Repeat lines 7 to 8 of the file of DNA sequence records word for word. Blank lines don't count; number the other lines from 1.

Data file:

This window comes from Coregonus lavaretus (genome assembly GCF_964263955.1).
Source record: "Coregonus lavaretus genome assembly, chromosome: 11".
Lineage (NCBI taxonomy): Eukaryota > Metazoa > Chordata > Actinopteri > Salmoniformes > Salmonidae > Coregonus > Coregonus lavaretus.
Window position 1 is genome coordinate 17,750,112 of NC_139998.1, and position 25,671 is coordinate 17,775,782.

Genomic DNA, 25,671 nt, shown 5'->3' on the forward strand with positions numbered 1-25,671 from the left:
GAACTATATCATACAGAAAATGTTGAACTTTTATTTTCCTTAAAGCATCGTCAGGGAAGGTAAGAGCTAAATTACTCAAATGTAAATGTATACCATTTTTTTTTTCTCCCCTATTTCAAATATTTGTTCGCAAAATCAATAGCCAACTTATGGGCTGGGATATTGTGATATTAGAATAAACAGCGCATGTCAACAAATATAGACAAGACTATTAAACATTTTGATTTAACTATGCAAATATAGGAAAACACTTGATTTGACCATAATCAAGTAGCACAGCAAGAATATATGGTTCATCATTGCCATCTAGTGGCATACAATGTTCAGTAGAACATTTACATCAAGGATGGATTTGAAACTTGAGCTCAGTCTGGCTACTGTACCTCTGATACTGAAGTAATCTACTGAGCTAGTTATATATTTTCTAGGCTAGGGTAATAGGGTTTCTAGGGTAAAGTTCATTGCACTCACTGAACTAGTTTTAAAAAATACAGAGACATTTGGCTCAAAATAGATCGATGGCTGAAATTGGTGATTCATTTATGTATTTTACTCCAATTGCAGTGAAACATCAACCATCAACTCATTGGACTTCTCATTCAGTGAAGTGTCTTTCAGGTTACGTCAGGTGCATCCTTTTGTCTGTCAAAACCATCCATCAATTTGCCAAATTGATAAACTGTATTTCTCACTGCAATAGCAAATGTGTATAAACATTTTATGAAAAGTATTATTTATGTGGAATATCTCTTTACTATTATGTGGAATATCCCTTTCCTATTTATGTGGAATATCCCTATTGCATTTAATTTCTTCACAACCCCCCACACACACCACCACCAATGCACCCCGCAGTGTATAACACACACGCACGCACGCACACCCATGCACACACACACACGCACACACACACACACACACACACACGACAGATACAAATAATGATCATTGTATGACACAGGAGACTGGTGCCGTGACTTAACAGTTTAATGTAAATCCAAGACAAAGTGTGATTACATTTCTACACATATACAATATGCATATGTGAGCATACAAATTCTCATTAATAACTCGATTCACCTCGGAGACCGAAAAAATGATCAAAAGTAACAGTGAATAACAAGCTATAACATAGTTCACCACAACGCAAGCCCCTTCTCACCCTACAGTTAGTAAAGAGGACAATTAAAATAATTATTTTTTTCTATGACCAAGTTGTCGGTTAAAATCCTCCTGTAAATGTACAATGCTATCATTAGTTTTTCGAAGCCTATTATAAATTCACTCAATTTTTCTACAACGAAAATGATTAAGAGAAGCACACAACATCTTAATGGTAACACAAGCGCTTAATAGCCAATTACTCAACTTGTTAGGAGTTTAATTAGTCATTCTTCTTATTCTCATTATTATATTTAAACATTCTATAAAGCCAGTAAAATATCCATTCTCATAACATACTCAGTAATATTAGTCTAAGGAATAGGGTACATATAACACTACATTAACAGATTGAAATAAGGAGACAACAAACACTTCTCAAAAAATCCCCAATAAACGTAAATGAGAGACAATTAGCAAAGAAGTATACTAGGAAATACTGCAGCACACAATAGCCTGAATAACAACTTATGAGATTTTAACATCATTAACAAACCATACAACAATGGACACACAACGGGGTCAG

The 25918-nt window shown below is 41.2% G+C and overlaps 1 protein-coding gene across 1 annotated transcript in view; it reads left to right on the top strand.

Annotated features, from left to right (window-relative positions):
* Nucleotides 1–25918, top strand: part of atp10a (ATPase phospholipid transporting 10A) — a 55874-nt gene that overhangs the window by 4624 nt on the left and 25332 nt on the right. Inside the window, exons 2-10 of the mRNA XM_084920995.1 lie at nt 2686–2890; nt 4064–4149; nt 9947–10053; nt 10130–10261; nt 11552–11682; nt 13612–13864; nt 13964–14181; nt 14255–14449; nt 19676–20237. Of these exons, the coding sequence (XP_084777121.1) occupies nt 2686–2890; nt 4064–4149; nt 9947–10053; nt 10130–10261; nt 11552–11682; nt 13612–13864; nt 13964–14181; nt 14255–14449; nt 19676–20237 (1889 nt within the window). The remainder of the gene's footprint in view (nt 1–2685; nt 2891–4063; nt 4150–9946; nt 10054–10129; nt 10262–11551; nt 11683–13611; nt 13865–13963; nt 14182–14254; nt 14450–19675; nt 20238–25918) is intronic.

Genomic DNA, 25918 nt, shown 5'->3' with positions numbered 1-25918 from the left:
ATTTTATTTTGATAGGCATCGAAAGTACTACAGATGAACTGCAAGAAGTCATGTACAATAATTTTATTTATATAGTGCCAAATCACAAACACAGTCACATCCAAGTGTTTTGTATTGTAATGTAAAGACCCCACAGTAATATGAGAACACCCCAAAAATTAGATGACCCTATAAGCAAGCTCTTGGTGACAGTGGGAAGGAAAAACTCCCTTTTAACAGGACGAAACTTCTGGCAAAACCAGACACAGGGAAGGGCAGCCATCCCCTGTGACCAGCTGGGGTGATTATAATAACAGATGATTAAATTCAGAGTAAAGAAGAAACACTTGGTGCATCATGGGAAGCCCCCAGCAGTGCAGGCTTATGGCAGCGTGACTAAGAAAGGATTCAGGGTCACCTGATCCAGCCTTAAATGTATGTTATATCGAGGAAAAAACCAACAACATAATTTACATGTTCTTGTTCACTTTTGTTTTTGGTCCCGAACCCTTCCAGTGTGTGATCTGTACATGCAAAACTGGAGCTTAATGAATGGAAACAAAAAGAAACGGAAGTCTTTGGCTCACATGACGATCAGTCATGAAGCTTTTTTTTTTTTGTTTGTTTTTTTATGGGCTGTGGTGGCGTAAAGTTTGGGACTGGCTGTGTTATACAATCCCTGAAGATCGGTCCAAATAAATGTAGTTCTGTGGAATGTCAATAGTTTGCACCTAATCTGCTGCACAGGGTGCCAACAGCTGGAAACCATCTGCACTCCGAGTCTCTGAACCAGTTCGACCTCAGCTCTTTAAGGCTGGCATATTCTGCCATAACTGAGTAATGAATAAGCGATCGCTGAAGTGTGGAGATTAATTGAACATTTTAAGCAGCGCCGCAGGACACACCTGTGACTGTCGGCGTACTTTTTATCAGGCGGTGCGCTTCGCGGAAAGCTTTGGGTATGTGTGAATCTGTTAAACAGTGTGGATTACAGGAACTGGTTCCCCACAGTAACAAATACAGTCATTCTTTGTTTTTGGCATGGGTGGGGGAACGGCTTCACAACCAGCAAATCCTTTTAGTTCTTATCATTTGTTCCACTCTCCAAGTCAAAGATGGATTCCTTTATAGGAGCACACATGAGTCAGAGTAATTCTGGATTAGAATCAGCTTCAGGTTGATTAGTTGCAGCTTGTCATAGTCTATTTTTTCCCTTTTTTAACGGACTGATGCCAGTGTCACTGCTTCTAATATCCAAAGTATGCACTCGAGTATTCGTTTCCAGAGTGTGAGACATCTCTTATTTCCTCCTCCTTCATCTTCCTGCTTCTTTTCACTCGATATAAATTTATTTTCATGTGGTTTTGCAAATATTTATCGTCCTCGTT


The 25918-nt window shown below is 41.2% G+C and overlaps 1 protein-coding gene across 1 annotated transcript in view; it reads left to right on the top strand.

Annotated features, from left to right (window-relative positions):